Chronic cough is a common condition in ENT. It typically starts after an upper respiratory tract infection (URTI) several weeks or months ago, and despite being on cough medication, the cough remains.
While it is common to have acute cough associated with URTI, chronic cough – a cough that lasts for more than 8 weeks – can be frustrating, embarrassing and painful.
About 40% of the population will experience chronic cough at some point in their lives.
A cough reflex is initiated by the stimulation of sensory nerves in our pharynx (throat), larynx (voicebox) and lower respiratory tract, and sends signals to the brain.
Cough can easily be triggered by exposure to cold, dry air, noxious stimulants or even by continuous talking.
- During an upper respiratory tract infection, the nerve receptors located throughout the respiratory tract become hypersensitized
- Common pre-existing conditions like post-nasal drip, gastroesophageal reflux disease (GERD) which were previously not severe enough to initiate a cough, can now perpetuate it.
Common Conditions with Chronic Cough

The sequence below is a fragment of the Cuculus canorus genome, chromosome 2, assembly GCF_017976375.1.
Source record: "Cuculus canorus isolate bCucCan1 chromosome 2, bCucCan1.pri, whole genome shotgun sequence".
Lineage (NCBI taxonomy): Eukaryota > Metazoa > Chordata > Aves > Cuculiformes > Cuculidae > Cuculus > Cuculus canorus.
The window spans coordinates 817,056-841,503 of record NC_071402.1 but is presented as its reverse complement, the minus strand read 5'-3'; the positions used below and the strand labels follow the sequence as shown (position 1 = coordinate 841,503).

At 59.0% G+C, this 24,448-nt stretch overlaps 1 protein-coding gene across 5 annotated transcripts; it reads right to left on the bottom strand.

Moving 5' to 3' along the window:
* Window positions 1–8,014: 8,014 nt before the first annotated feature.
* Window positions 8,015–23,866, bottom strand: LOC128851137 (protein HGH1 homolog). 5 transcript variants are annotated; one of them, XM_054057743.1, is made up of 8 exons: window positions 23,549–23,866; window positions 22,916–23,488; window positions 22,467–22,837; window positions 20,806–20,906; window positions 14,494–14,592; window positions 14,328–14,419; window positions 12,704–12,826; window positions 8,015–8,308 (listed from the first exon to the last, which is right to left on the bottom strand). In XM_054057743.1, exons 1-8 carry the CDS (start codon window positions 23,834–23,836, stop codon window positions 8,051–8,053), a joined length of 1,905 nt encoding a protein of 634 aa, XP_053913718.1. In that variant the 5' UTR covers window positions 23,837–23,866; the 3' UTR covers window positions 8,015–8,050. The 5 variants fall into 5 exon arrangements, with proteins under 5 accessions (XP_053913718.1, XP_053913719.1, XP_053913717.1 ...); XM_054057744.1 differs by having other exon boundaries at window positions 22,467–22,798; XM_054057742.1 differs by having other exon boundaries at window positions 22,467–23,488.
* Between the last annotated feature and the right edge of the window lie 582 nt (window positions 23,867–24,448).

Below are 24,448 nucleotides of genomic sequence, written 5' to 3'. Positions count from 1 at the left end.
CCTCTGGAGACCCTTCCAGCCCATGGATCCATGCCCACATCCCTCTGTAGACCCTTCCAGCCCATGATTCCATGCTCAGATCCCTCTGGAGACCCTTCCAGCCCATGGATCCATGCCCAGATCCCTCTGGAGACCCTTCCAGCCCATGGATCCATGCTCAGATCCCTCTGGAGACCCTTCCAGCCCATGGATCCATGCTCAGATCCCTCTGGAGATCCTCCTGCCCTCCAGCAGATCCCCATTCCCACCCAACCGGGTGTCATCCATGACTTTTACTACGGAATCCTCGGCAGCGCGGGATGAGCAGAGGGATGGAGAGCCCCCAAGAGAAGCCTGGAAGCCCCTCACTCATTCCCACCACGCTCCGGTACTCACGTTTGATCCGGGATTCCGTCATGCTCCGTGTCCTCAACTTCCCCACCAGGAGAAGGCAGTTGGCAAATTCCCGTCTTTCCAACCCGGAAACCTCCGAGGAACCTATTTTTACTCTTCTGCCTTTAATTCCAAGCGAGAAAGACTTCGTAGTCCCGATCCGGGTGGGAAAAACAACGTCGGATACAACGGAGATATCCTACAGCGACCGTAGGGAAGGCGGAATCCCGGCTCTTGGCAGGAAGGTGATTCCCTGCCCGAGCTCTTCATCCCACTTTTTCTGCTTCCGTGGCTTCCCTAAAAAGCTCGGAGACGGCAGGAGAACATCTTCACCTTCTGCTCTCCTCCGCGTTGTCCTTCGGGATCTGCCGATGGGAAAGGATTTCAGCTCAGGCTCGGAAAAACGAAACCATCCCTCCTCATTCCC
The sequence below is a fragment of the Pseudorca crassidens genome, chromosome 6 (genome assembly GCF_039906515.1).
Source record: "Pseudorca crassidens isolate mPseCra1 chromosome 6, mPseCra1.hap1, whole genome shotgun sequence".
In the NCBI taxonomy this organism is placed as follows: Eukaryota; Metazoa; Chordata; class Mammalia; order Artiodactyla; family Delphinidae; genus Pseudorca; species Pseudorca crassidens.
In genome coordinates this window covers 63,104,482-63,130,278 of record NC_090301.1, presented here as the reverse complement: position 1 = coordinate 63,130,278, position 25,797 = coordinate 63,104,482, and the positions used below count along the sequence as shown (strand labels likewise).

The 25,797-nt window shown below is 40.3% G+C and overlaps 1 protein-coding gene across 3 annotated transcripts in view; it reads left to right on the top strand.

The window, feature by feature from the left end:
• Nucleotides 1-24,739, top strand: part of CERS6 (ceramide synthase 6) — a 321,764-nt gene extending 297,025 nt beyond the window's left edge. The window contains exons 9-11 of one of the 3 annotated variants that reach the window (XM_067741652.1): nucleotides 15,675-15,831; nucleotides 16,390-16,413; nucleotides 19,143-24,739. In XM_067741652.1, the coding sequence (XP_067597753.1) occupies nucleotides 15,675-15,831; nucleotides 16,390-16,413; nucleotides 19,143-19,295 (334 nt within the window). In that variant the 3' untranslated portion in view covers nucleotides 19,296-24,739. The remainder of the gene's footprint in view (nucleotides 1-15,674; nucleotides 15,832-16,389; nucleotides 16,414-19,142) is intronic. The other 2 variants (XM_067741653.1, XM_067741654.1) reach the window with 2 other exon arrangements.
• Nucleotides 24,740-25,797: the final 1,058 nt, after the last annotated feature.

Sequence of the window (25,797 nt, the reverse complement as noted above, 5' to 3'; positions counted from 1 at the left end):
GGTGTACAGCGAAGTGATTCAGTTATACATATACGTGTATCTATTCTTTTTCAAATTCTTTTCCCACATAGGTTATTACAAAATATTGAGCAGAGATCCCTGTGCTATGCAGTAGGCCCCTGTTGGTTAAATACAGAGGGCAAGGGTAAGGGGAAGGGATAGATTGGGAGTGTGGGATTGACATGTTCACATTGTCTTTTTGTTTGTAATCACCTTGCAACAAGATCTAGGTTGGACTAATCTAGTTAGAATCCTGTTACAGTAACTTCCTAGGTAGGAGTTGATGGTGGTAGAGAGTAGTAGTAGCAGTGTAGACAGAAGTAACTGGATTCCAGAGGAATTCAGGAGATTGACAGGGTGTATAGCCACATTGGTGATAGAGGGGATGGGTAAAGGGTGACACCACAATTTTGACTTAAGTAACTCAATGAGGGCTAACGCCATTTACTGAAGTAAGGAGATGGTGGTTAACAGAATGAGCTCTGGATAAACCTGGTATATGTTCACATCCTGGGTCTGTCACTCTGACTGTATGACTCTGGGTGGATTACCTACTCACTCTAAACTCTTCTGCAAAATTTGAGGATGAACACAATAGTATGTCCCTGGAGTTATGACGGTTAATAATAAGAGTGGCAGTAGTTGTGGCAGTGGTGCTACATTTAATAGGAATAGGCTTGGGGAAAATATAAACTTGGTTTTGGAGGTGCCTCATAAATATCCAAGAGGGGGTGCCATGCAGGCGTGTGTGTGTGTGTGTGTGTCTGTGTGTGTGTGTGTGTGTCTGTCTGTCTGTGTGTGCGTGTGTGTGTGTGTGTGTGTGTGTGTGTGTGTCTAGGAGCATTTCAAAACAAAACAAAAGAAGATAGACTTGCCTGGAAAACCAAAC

- The nose helps warm, filter and moisten the air we inhale through the production of mucus every day to line and protect the respiratory lining
- Any condition that increases the normal production of mucus may lead to the mucus flowing down the back of the nose into the throat
- Conditions: allergic rhinitis, sinusitis etc.
Gastroesophageal Reflux Disease (GERD)
- Up to 40% of patients with chronic cough have GERD
- The acid contents in the stomach flow backwards (reflux) up into the throat and irritate the larynx
- Phlegm is produced to neutralize and protect the larynx but this also leads to troublesome and painful throat clearing
- As we age, several changes in our digestive tract predispose us to developing swallowing difficulties
- E.g. microscopic strokes in the brain which affect swallowing coordination
Paradoxical Vocal Cord Movement (PVCM)
- Estimated that 56% of patients with chronic cough have PVCM
- Occurs when the vocal cords come together during breathing, instead of opening and allowing air into trachea (windpipe)
- 10 minutes, 2-3 times a day will soothe the throat
Frequent sips of warm water
- Help suppress the urge to cough
Sleep with the head of the bed elevated
- Reduces GERD
Avoid eating 3 hours before bedtime
- Reduces GERD
Avoid any food that triggers cough
- E.g. citrus fruits, spicy, fried and oily food frequently worsens the cough
Depending on what underlying medical condition you have, your ENT doctor will prescribe specific medication for that condition, in order to alleviate the coughing.